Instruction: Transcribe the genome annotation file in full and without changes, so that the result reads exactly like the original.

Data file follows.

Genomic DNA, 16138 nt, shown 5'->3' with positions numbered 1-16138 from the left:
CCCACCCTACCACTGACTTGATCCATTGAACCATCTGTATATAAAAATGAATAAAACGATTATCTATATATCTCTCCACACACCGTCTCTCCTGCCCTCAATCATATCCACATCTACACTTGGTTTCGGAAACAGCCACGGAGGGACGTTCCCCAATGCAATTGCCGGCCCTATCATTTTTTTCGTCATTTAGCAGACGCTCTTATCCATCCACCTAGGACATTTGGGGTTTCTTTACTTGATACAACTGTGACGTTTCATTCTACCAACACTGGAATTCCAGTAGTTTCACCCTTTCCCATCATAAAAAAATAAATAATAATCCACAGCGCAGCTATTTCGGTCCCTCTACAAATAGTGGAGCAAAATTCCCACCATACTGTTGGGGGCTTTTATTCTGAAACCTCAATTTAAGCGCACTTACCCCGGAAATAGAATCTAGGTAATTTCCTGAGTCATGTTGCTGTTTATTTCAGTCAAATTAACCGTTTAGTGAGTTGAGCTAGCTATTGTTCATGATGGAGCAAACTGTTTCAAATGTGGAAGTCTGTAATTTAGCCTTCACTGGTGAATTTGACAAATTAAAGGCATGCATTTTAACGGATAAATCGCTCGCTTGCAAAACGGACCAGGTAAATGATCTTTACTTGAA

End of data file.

Genomic DNA, 16138 nt, shown 5'->3' with positions numbered 1-16138 from the left:
CCCACCCTACCACTGACTTGATCCATTGAACCATCTGTATATAAAAATGAATAAAACGATTATCTATATATCTCTCCACACACCGTCTCTCCTGCCCTCAATCATATCCACATCTACACTTGGTTTCGGAAACAGCCACGGAGGGACGTTCCCCAATGCAATTGCCGGCCCTATCATTTTTTTCGTCATTTAGCAGACGCTCTTATCCATCCACCTAGGACATTTGGGGTTTCTTTACTTGATACAACTGTGACGTTTCATTCTACCAACACTGGAATTCCAGTAGTTTCACCCTTTCCCATCATAAAAAAATAAATAATAATCCACAGCGCAGCTATTTCGGTCCCTCTACAAATAGTGGAGCAAAATTCCCACCATACTGTTGGGGGCTTTTATTCTGAAACCTCAATTTAAGCGCACTTACCCCGGAAATAGAATCTAGGTAATTTCCTGAGTCATGTTGCTGTTTATTTCAGTCAAATTAACCGTTTAGTGAGTTGAGCTAGCTATTGTTCATGATGGAGCAAACTGTTTCAAATGTGGAAGTCTGTAATTTAGCCTTCACTGGTGAATTTGACAAATTAAAGGCATGCATTTTAACGGATAAATCGCTCGCTTGCAAAACGGACCAGGTAAATGATCTTTACTTGAA